A Parting Tool is going to be needed for the vast majority of jobs that involve cutting multiple parts from a piece of bar stock. That’s common enough that you may want to dedicate a turret station to a Parting Tool. Most folks seem to prefer the blade type with replaceable inserts such as this one I use that has GTN-style inserts:
GTN insert style Parting Tool…
Sometimes these are overkill and a smaller blade style is preferred, perhaps even one that’s been hand ground to improve its performance.
There are also other useful things that can be done with parting off blades. There are inserts available that are angled to reduce the nib on one side or the other. There are inserts that have a radius on the side so you can even do some tight turning work with them. They won’t set any records for hogging material, but the tiny radius on an insert like this can sometimes make a much smaller radius than the bigger OD Finishing inserts can manage.
Lastly, it is sometimes advantageous to mount the parting blade in an unusual place. Hardinge made lathes that had the blade permanently mounted at a particular offset and actuated separately from the slide. More practical for a CNC Lathe Turret is a combination Bar Puller and Cutoff Blade such as this one Royal makes:
If you need a bar puller, that’s a really neat way to save a station on your turret.
#5 Drill and Tap Holders
First up on our ID tools would be holders for twist drills, spot drills, center drills, taps, reamers, and the like. These tools all have round shanks, some of them don’t change often (you’d probably leave a center drill or spot drill on the machine most of the time), while others are very size dependent and are changed for almost every job. Let’s talk first about how these tools are commonly held. The most straightforward thing is to use collet chucks, typically ER’s, but not always. Keeping a station or two set up with an ER Collet Chuck makes it easy to swap out the drill quickly as needed. You could use collet chucks for all this sort of tool, but as mentioned, spot drills and center drills don’t change much. Use a little larger size (unless your work is mostly very small diameters) and it’s once-size-fits-all. For those tools, it may make more sense to use a bushing holder. For those holders, the bushing is typically purchased (or made, you do have a lathe you know) without a center hole. To make the hole accurately, it’s usual drilled in situ. Position the tool where it will be used, put a twist drill into your lathe chuck, and drill it out that way. Finish with reamer if desired, or use a “poor-man’s” reaming process–an undersized twist drill followed by a twist drill that is right on size.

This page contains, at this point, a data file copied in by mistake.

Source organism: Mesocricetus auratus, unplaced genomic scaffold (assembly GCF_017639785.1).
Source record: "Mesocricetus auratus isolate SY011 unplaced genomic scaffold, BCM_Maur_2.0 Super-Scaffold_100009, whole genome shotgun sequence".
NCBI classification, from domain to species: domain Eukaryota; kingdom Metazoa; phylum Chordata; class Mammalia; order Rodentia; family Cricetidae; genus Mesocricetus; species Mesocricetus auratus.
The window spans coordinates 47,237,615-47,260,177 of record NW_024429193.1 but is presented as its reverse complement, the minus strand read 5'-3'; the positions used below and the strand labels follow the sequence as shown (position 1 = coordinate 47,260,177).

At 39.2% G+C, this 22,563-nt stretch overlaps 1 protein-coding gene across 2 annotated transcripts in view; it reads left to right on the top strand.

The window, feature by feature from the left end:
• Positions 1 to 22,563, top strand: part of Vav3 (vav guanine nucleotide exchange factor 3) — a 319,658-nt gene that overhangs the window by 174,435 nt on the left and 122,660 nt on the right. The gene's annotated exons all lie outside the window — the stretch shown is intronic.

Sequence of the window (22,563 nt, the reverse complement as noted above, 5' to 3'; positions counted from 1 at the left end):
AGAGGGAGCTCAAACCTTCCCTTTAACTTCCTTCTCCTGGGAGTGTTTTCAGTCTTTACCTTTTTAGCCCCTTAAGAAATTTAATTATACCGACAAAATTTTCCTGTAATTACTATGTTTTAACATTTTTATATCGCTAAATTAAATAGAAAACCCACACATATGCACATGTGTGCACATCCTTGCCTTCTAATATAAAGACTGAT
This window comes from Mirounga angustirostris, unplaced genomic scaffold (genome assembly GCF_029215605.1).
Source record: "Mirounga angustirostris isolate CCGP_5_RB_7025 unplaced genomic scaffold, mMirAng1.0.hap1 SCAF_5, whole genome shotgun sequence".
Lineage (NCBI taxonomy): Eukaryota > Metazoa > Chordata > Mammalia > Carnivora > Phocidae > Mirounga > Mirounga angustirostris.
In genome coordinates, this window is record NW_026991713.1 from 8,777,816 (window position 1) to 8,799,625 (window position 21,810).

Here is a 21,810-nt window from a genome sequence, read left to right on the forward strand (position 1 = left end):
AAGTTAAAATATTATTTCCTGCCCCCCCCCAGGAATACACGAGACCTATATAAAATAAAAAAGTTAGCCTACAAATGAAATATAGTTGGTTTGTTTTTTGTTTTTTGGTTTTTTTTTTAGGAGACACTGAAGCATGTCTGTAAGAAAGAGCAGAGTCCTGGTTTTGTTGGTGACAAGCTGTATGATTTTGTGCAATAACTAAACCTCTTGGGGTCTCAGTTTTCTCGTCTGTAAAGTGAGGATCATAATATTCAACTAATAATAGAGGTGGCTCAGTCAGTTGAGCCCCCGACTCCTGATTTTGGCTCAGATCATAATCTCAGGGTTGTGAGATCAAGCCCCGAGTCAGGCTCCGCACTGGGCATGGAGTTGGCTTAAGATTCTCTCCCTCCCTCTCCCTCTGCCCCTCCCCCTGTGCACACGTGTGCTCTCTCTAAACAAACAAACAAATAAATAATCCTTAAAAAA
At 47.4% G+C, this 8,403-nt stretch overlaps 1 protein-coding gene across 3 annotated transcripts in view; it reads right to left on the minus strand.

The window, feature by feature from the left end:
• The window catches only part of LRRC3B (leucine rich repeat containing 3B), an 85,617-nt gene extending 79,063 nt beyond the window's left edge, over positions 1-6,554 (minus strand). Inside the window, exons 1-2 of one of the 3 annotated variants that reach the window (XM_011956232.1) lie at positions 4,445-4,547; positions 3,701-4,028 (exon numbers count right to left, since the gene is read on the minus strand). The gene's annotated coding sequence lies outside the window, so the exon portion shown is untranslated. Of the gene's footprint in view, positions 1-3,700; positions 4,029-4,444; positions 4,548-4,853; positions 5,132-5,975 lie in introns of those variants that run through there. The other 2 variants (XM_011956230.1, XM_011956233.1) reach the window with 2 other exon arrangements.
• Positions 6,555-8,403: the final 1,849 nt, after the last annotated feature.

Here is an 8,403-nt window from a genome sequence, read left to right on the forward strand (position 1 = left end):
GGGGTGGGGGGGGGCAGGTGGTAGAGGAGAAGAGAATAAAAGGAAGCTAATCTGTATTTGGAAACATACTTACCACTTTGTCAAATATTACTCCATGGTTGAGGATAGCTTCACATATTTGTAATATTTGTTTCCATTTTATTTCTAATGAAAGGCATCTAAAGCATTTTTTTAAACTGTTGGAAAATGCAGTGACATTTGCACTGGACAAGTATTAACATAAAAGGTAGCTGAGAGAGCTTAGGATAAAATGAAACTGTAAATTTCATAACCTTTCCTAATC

Typically you’ll use a round shank ER Collet chuck and use the in situ method with a bushing to get it installed concentrically with your spindle.
#6 Boring Bars and Indexable Drills
Next up on our ID Turning hit parade would be Boring Bars and Indexable Drills. I’ve heard it said many times, but I’ll repeat it again here: you can never have too many Boring Bars. Boring Bars are doing a tough job. They work in tight confines with a lot of deflection-inducing overhang. This can often shorten their lifespans. Try to purchase carbide bars where possible as they’re much stiffer than HSS bars. You can hang one out further before the deflection gets to be too painful. You’ll want to change them out as needed for jobs so that you’re using the largest diameter bar that fits for maximum rigidity. On a manual machine it can be advantageous to angle the bar rather than have it aligned parallel to the spindle axis, because the force vectors make the bar act as if it is stiffer than it is. This is seldom seen on CNC lathes though. The turrets are set up to keep the bars sticking out parallel to the axis. All you can do is use carbide and thicker bars. Using a bar with coolant passages is also extremely helpful as chip clearing deep inside a bore is never the best.
If you have one available, reserve on tool station for a boring bar.
Another tool that’s very useful if you do a lot of boring is an Indexable Drill. Boring Bars will leave a better finish, but they’re much slower than a good Indexable Drill. Use the Drill to hog out a core and then finish it up with the Boring Bar for fastest results. The trick will be having enough Tooling Stations to add the Indexable Drill to your toolkit.
#7 Bar Puller
Want maximum productivity with minimum operator intervention? Why then you’ll want to be able to feed bar stock. A Bar Feeder is the most effective answer here, but they’re much more expensive and take up a lot of room. In a pinch, a Bar Puller beats the heck out of manually advancing the stock. You can go for as long as the bar that fits inside your spindle, and you’ll need a spindle liner that fits the bar stock with about 1/16″ of clearance so it doesn’t get to banging around inside as the spindle turns. Don’t even think about hanging it out of the spindle on the left–few things are more dangerous than letting that bar whip around there. The further it bends, the greater the forces, which make it bend even more, and pretty soon some machinist is literally being beaten to death by that bar. It’s not worth it, don’t go there!